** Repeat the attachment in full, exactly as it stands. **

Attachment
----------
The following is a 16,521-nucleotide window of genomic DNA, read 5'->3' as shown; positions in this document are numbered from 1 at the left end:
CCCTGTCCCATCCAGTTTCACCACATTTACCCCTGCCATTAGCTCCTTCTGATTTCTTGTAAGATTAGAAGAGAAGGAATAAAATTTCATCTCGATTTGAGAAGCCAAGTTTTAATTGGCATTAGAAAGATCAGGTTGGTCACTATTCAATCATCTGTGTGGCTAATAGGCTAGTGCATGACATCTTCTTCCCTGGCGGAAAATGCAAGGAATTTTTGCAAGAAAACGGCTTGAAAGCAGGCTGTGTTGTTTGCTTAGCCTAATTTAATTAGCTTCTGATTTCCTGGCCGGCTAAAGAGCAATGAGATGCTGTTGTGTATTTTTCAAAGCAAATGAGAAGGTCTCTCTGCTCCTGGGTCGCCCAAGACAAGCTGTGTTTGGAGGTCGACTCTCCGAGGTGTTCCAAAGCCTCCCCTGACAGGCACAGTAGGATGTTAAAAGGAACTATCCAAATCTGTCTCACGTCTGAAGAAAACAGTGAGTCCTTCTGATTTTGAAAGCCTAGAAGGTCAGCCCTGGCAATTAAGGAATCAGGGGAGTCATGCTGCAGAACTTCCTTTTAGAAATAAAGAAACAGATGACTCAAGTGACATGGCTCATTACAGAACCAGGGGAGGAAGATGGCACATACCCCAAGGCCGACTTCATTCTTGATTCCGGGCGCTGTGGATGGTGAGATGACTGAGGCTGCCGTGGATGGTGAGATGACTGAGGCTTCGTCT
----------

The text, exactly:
The following is a 16,521-nucleotide window of genomic DNA, read 5'->3' as shown; positions in this document are numbered from 1 at the left end:
CCCTGTCCCATCCAGTTTCACCACATTTACCCCTGCCATTAGCTCCTTCTGATTTCTTGTAAGATTAGAAGAGAAGGAATAAAATTTCATCTCGATTTGAGAAGCCAAGTTTTAATTGGCATTAGAAAGATCAGGTTGGTCACTATTCAATCATCTGTGTGGCTAATAGGCTAGTGCATGACATCTTCTTCCCTGGCGGAAAATGCAAGGAATTTTTGCAAGAAAACGGCTTGAAAGCAGGCTGTGTTGTTTGCTTAGCCTAATTTAATTAGCTTCTGATTTCCTGGCCGGCTAAAGAGCAATGAGATGCTGTTGTGTATTTTTCAAAGCAAATGAGAAGGTCTCTCTGCTCCTGGGTCGCCCAAGACAAGCTGTGTTTGGAGGTCGACTCTCCGAGGTGTTCCAAAGCCTCCCCTGACAGGCACAGTAGGATGTTAAAAGGAACTATCCAAATCTGTCTCACGTCTGAAGAAAACAGTGAGTCCTTCTGATTTTGAAAGCCTAGAAGGTCAGCCCTGGCAATTAAGGAATCAGGGGAGTCATGCTGCAGAACTTCCTTTTAGAAATAAAGAAACAGATGACTCAAGTGACATGGCTCATTACAGAACCAGGGGAGGAAGATGGCACATACCCCAAGGCCGACTTCATTCTTGATTCCGGGCGCTGTGGATGGTGAGATGACTGAGGCTGCCGTGGATGGTGAGATGACTGAGGCTTCGTCT